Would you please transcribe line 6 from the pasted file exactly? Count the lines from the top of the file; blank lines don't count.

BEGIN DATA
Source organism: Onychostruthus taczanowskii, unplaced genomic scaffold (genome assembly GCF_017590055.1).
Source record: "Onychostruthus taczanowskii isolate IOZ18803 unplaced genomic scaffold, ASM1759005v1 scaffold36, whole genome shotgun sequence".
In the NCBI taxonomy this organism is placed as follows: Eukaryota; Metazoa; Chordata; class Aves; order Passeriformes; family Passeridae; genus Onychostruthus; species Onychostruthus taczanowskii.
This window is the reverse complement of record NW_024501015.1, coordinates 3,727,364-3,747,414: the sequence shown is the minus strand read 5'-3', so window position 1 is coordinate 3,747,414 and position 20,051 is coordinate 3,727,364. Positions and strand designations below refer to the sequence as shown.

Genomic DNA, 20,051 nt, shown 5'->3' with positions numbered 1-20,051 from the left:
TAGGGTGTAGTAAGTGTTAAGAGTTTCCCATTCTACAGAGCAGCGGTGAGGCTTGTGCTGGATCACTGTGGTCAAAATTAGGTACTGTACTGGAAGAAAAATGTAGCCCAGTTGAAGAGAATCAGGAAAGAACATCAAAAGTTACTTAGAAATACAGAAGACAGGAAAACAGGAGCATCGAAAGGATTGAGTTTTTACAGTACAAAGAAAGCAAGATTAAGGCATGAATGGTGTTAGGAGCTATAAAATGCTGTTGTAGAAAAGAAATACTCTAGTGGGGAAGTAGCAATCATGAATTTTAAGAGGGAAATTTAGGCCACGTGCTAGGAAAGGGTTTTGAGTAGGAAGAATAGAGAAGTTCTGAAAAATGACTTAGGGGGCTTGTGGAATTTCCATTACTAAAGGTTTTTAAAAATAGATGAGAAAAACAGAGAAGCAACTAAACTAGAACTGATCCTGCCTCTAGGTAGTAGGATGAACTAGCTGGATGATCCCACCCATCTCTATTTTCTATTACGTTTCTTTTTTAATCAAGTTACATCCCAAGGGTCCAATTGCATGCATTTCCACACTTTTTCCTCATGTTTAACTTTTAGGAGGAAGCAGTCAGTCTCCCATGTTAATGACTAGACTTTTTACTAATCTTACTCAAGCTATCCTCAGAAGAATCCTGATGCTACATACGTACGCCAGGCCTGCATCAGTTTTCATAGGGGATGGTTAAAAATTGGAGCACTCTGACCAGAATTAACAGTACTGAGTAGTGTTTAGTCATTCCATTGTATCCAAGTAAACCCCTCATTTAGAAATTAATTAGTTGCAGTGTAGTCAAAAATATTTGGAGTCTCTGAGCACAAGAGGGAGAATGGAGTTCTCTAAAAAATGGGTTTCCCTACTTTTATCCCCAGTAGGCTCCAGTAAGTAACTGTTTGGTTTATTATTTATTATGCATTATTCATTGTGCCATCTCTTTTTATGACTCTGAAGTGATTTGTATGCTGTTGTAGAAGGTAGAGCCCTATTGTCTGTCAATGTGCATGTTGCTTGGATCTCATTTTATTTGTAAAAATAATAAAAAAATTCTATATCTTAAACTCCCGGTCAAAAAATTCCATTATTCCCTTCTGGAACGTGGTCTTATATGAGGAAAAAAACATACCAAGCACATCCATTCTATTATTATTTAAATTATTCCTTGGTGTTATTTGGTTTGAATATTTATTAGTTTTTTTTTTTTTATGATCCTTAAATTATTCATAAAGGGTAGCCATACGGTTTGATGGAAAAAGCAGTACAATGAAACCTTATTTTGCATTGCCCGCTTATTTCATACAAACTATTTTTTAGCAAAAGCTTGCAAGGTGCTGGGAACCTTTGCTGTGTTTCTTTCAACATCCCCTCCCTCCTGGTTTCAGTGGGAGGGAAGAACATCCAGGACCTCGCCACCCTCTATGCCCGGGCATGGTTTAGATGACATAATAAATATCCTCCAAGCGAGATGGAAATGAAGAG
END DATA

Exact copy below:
TAGGGTGTAGTAAGTGTTAAGAGTTTCCCATTCTACAGAGCAGCGGTGAGGCTTGTGCTGGATCACTGTGGTCAAAATTAGGTACTGTACTGGAAGAAAAATGTAGCCCAGTTGAAGAGAATCAGGAAAGAACATCAAAAGTTACTTAGAAATACAGAAGACAGGAAAACAGGAGCATCGAAAGGATTGAGTTTTTACAGTACAAAGAAAGCAAGATTAAGGCATGAATGGTGTTAGGAGCTATAAAATGCTGTTGTAGAAAAGAAATACTCTAGTGGGGAAGTAGCAATCATGAATTTTAAGAGGGAAATTTAGGCCACGTGCTAGGAAAGGGTTTTGAGTAGGAAGAATAGAGAAGTTCTGAAAAATGACTTAGGGGGCTTGTGGAATTTCCATTACTAAAGGTTTTTAAAAATAGATGAGAAAAACAGAGAAGCAACTAAACTAGAACTGATCCTGCCTCTAGGTAGTAGGATGAACTAGCTGGATGATCCCACCCATCTCTATTTTCTATTACGTTTCTTTTTTAATCAAGTTACATCCCAAGGGTCCAATTGCATGCATTTCCACACTTTTTCCTCATGTTTAACTTTTAGGAGGAAGCAGTCAGTCTCCCATGTTAATGACTAGACTTTTTACTAATCTTACTCAAGCTATCCTCAGAAGAATCCTGATGCTACATACGTACGCCAGGCCTGCATCAGTTTTCATAGGGGATGGTTAAAAATTGGAGCACTCTGACCAGAATTAACAGTACTGAGTAGTGTTTAGTCATTCCATTGTATCCAAGTAAACCCCTCATTTAGAAATTAATTAGTTGCAGTGTAGTCAAAAATATTTGGAGTCTCTGAGCACAAGAGGGAGAATGGAGTTCTCTAAAAAATGGGTTTCCCTACTTTTATCCCCAGTAGGCTCCAGTAAGTAACTGTTTGGTTTATTATTTATTATGCATTATTCATTGTGCCATCTCTTTTTATGACTCTGAAGTGATTTGTATGCTGTTGTAGAAGGTAGAGCCCTATTGTCTGTCAATGTGCATGTTGCTTGGATCTCATTTTATTTGTAAAAATAATAAAAAAATTCTATATCTTAAACTCCCGGTCAAAAAATTCCATTATTCCCTTCTGGAACGTGGTCTTATATGAGGAAAAAAACATACCAAGCACATCCATTCTATTATTATTTAAATTATTCCTTGGTGTTATTTGGTTTGAATATTTATTAGTTTTTTTTTTTTTATGATCCTTAAATTATTCATAAAGGGTAGCCATACGGTTTGATGGAAAAAGCAGTACAATGAAACCTTATTTTGCATTGCCCGCTTATTTCATACAAACTATTTTTTAGCAAAAGCTTGCAAGGTGCTGGGAACCTTTGCTGTGTTTCTTTCAACATCCCCTCCCTCCTGGTTTCAGTGGGAGGGAAGAACATCCAGGACCTCGCCACCCTCTATGCCCGGGCATGGTTTAGATGACATAATAAATATCCTCCAAGCGAGATGGAAATGAAGAG